The assignment I volunteered for seemed simple at first. Take four terms to describe different publishing entities and explain the differences.
1) Vanity Press
2) Predatory Publisher
3) Small Indie Press
4) Traditional (or Trad) Publisher
Let’s strike the Small from Small Indie Press. It’s kind of redundant. Indie Press is good enough.
The reason for the article is primarily to have something to point to when someone asks certain kinds of questions to at least establish a foundation for further discussion. Five or six years ago, this conversation would have gone something like this:
An indie press is a traditional publisher that is not owned by one of the Big 6 (now 5) publishing conglomerates. Other than being smaller which is different in ways both good and bad, there isn’t that much difference for our discussion. The key is that the rule at the time was that money should flow from the publisher to the author and never the other way. If money flowed from the author to the publisher at any point, then you were dealing with a vanity press or a predatory publisher.
The difference between those two, if there is one, is one of degree. A vanity press was a company that would print your book along with providing other services to you to publish your book, but you paid them. Potentially someone could go into this situation with eyes wide open and be happy with the result. Most often, people ended up with a garage full of books gathering dust after racking up a bunch of charges, the actual printing of the books being just a fraction of what they’d spent. At some point, those charges crossed a line, taking the company from vanity press into predatory publisher. These publishers are in the business of making money from authors, not readers.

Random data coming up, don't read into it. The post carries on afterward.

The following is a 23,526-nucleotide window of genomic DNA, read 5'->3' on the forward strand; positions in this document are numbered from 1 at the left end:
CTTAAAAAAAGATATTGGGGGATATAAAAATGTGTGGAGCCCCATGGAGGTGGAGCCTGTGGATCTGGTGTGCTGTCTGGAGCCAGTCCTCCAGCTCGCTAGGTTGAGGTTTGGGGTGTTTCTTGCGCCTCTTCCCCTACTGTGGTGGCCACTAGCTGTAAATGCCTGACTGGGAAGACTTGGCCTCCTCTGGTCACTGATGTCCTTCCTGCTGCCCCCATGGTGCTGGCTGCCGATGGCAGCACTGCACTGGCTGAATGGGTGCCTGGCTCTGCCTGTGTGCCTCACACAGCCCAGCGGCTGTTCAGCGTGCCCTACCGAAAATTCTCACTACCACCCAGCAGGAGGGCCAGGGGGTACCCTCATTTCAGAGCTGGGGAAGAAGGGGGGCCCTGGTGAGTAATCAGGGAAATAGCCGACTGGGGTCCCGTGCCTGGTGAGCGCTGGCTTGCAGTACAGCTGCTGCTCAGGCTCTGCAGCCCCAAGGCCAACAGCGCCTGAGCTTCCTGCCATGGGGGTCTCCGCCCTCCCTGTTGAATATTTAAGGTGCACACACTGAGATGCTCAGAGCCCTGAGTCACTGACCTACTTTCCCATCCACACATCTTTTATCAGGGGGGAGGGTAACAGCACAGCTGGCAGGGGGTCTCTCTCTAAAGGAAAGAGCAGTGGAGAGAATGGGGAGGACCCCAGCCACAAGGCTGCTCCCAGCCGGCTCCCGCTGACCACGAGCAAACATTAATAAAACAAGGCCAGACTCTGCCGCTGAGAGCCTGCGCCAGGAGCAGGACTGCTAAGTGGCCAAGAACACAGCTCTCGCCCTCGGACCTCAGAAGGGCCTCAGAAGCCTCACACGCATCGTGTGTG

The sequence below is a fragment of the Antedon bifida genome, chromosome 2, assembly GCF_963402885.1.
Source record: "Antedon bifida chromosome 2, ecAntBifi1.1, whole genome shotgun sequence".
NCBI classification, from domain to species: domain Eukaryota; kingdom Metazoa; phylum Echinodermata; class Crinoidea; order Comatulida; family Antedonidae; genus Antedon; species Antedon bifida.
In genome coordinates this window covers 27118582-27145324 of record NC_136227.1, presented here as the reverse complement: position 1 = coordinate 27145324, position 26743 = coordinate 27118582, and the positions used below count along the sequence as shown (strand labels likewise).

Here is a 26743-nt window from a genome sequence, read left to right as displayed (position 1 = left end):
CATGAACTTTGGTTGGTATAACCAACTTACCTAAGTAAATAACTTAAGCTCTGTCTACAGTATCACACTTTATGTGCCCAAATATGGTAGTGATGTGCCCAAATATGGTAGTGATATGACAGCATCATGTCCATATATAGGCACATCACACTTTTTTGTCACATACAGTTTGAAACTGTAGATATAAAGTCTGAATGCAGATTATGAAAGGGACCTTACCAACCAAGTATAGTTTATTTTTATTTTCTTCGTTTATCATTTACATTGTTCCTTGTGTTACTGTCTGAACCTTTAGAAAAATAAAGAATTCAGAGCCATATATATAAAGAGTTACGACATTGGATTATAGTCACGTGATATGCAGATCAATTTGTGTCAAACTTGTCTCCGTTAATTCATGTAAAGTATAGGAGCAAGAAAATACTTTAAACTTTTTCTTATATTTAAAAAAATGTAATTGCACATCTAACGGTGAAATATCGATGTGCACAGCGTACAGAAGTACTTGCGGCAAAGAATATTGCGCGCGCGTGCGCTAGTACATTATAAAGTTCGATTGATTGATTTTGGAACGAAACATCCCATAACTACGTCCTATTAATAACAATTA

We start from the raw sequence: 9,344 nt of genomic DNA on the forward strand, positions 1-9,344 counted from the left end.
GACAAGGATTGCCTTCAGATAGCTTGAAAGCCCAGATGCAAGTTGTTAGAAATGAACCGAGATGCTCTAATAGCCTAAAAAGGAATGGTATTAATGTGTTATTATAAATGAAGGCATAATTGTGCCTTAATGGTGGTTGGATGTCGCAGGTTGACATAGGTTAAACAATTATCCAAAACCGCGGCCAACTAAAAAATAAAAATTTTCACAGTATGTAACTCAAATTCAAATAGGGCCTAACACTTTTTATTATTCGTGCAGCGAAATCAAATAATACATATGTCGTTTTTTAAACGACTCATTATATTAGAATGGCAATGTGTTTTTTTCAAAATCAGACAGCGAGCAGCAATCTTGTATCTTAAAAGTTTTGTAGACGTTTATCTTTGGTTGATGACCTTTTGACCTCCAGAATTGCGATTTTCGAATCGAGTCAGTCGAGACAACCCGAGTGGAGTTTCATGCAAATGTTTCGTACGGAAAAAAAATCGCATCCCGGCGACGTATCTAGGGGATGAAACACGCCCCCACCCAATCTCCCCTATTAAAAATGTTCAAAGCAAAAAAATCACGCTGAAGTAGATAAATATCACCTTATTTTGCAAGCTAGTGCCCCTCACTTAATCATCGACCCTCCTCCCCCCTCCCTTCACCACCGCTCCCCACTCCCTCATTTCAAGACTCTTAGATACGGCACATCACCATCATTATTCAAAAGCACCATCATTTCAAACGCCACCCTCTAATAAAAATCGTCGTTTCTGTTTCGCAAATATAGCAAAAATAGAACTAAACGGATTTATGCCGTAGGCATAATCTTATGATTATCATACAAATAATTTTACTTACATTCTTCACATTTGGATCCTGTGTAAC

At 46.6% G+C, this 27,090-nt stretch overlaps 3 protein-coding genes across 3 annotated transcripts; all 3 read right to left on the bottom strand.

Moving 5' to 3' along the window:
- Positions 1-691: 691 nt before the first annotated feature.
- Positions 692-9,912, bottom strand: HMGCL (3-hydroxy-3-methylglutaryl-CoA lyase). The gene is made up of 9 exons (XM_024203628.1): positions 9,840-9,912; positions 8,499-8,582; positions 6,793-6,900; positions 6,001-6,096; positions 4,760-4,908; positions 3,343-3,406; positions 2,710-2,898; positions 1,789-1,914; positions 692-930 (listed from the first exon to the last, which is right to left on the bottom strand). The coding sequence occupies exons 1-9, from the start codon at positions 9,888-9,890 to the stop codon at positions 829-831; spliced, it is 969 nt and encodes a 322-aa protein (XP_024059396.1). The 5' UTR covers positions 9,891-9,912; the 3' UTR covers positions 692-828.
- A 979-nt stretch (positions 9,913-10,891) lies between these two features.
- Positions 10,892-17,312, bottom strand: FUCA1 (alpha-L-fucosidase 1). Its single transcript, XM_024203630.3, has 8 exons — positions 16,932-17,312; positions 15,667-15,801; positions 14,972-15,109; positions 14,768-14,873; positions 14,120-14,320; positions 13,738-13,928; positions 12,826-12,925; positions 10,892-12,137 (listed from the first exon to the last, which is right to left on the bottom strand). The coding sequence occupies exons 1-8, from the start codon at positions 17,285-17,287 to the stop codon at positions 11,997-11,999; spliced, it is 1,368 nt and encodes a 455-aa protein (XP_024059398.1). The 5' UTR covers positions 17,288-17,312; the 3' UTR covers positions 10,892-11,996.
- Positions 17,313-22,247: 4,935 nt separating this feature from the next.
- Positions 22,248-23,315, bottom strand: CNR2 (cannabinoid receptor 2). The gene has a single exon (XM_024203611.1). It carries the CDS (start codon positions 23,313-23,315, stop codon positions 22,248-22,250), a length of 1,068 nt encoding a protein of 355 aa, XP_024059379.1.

Then the world changed. Print-on-demand, the technology to print books one copy at a time, meant that it was possible to publish a book on your own without filling up the garage or investing thousands of dollars. Even better, eBooks not only meant no paper, but multiple online venues gave access to potential customers. It still wasn’t easy, but it was practical to be your own publisher and self-publish. Authors who did that started calling themselves indie authors, which some confused with indie publishers. Really, indie authors are indie publishers, just extremely small publishers with a single author.
This is where things start to get confusing. Those indie authors don’t have all the skills in-house, so they hire outside people and companies to do what they can’t. If the author/publisher is lacking in artistic chops, they’ll pay someone with those skills to design their book covers. They’ll get someone to edit and proofread their book. Possibly they’ll get help in formatting the book. They may spend a bit to get a proof copy of the print version from Createspace or spend money for websites, mailing lists, or whatever they think their business needs to thrive.
I think the key here is for the indie author to pay attention to when they’re wearing their author hat and when they are wearing their publisher hat. Money should still flow the same way, from publisher to author. If a company calls themselves a publisher and money flows the wrong way, do a double-take. There are companies out there in business to provide services for indie authors. Just as in most businesses, some are reasonable, and others overcharge. But that’s a subject for another post. If you’re giving up publishing rights to a company that also expects you to pay them, think about that situation twice as hard.
To simplify, let’s do a quick recap:
- Vanity Press – They take your money to publish your book – BAD
- Predatory Publisher – They take your money to publish your book – BAD
- Small Indie Press – Pays you a royalty; keeps some for themselves
- Traditional (or Trad) Publisher – Pays you a royalty; keeps some for themselves
With what we know today about self-publishing, I kind of have to question why anyone would want to split their royalties with a publisher. Just saying.
Lastly, when you’re acting as both publisher and author, don’t argue too loudly with yourself during negotiations. It makes people wonder about you.